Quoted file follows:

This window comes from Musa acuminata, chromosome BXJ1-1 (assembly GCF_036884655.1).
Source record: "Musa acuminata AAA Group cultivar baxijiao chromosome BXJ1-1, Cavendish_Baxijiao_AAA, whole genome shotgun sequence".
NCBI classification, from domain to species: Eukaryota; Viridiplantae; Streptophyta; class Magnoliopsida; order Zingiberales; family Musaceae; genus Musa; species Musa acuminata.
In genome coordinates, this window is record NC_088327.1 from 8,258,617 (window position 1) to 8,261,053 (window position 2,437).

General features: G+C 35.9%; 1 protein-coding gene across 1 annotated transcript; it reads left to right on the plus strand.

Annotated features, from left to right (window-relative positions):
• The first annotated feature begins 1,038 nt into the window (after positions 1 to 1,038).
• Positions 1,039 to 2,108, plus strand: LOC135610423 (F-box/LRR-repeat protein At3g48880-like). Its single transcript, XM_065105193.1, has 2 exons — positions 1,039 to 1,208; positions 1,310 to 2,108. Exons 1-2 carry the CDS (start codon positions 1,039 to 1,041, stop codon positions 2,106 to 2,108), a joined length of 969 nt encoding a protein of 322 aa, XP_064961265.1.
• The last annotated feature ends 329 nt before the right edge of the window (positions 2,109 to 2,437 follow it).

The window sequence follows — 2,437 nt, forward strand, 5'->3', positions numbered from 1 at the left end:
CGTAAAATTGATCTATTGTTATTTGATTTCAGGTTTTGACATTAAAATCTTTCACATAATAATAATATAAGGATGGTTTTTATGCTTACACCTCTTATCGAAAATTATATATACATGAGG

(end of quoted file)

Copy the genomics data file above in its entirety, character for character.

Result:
This window comes from Musa acuminata, chromosome BXJ1-1 (assembly GCF_036884655.1).
Source record: "Musa acuminata AAA Group cultivar baxijiao chromosome BXJ1-1, Cavendish_Baxijiao_AAA, whole genome shotgun sequence".
NCBI classification, from domain to species: Eukaryota; Viridiplantae; Streptophyta; class Magnoliopsida; order Zingiberales; family Musaceae; genus Musa; species Musa acuminata.
In genome coordinates, this window is record NC_088327.1 from 8,258,617 (window position 1) to 8,261,053 (window position 2,437).

General features: G+C 35.9%; 1 protein-coding gene across 1 annotated transcript; it reads left to right on the plus strand.

Annotated features, from left to right (window-relative positions):
• The first annotated feature begins 1,038 nt into the window (after positions 1 to 1,038).
• Positions 1,039 to 2,108, plus strand: LOC135610423 (F-box/LRR-repeat protein At3g48880-like). Its single transcript, XM_065105193.1, has 2 exons — positions 1,039 to 1,208; positions 1,310 to 2,108. Exons 1-2 carry the CDS (start codon positions 1,039 to 1,041, stop codon positions 2,106 to 2,108), a joined length of 969 nt encoding a protein of 322 aa, XP_064961265.1.
• The last annotated feature ends 329 nt before the right edge of the window (positions 2,109 to 2,437 follow it).

The window sequence follows — 2,437 nt, forward strand, 5'->3', positions numbered from 1 at the left end:
CGTAAAATTGATCTATTGTTATTTGATTTCAGGTTTTGACATTAAAATCTTTCACATAATAATAATATAAGGATGGTTTTTATGCTTACACCTCTTATCGAAAATTATATATACATGAGG